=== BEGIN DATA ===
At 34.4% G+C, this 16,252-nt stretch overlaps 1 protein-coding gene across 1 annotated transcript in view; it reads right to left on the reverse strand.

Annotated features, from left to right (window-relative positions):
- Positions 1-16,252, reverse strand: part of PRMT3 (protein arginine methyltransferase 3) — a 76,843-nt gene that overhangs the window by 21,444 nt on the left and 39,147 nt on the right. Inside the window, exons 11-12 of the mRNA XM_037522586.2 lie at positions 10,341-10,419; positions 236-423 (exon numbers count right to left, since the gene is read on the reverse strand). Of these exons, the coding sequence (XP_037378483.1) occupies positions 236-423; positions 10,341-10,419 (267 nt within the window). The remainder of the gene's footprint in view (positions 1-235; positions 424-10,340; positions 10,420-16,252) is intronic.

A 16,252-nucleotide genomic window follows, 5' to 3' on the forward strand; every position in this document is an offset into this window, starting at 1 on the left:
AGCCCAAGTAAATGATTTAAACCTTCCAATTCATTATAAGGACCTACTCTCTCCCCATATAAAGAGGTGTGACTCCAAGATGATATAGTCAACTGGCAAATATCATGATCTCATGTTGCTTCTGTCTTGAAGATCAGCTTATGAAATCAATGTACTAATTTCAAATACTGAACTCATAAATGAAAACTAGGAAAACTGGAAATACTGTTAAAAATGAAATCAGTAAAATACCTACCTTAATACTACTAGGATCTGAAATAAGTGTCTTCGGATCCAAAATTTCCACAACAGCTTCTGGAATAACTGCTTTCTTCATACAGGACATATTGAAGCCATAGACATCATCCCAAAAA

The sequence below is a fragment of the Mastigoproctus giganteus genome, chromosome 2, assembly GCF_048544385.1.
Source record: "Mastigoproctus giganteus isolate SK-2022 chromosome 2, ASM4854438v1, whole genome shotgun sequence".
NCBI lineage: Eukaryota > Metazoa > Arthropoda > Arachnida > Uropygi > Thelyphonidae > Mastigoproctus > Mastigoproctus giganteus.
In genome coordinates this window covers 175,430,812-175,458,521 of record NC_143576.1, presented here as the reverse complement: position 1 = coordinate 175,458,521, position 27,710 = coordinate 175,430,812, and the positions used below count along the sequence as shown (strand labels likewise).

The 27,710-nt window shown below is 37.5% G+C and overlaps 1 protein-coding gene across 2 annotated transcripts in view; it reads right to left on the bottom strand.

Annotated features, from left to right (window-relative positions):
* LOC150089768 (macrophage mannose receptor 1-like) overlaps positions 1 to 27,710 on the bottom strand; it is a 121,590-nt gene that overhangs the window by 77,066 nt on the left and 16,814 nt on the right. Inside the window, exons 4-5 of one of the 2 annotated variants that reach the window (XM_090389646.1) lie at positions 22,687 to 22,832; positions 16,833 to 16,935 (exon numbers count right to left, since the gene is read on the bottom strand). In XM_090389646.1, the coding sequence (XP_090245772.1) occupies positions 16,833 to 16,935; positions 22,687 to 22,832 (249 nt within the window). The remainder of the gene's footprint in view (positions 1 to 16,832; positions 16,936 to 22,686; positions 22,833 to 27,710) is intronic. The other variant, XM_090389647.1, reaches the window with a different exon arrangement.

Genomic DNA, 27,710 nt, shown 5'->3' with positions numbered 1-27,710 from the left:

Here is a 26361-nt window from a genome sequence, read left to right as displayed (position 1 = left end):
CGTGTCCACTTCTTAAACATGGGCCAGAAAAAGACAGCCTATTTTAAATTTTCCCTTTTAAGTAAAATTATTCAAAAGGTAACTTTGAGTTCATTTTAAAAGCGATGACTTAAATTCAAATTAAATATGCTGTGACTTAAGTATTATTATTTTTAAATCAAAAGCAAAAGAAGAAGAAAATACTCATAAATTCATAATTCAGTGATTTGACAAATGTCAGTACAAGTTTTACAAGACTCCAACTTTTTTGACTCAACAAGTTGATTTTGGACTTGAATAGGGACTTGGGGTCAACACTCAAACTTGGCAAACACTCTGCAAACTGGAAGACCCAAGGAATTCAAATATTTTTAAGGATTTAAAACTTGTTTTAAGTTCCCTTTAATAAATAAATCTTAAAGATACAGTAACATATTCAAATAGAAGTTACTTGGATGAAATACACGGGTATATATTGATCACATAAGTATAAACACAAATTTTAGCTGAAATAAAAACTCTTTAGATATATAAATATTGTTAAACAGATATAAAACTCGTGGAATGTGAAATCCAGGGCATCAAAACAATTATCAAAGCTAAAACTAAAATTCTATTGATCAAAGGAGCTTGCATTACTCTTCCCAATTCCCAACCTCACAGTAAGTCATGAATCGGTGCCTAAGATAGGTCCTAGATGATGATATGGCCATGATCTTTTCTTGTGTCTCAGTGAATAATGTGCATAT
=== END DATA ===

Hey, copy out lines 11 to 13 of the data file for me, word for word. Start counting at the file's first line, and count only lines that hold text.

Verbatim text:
Annotated features, from left to right (window-relative positions):
* LOC150089768 (macrophage mannose receptor 1-like) overlaps positions 1 to 27,710 on the bottom strand; it is a 121,590-nt gene that overhangs the window by 77,066 nt on the left and 16,814 nt on the right. Inside the window, exons 4-5 of one of the 2 annotated variants that reach the window (XM_090389646.1) lie at positions 22,687 to 22,832; positions 16,833 to 16,935 (exon numbers count right to left, since the gene is read on the bottom strand). In XM_090389646.1, the coding sequence (XP_090245772.1) occupies positions 16,833 to 16,935; positions 22,687 to 22,832 (249 nt within the window). The remainder of the gene's footprint in view (positions 1 to 16,832; positions 16,936 to 22,686; positions 22,833 to 27,710) is intronic. The other variant, XM_090389647.1, reaches the window with a different exon arrangement.

Genomic DNA, 27,710 nt, shown 5'->3' with positions numbered 1-27,710 from the left: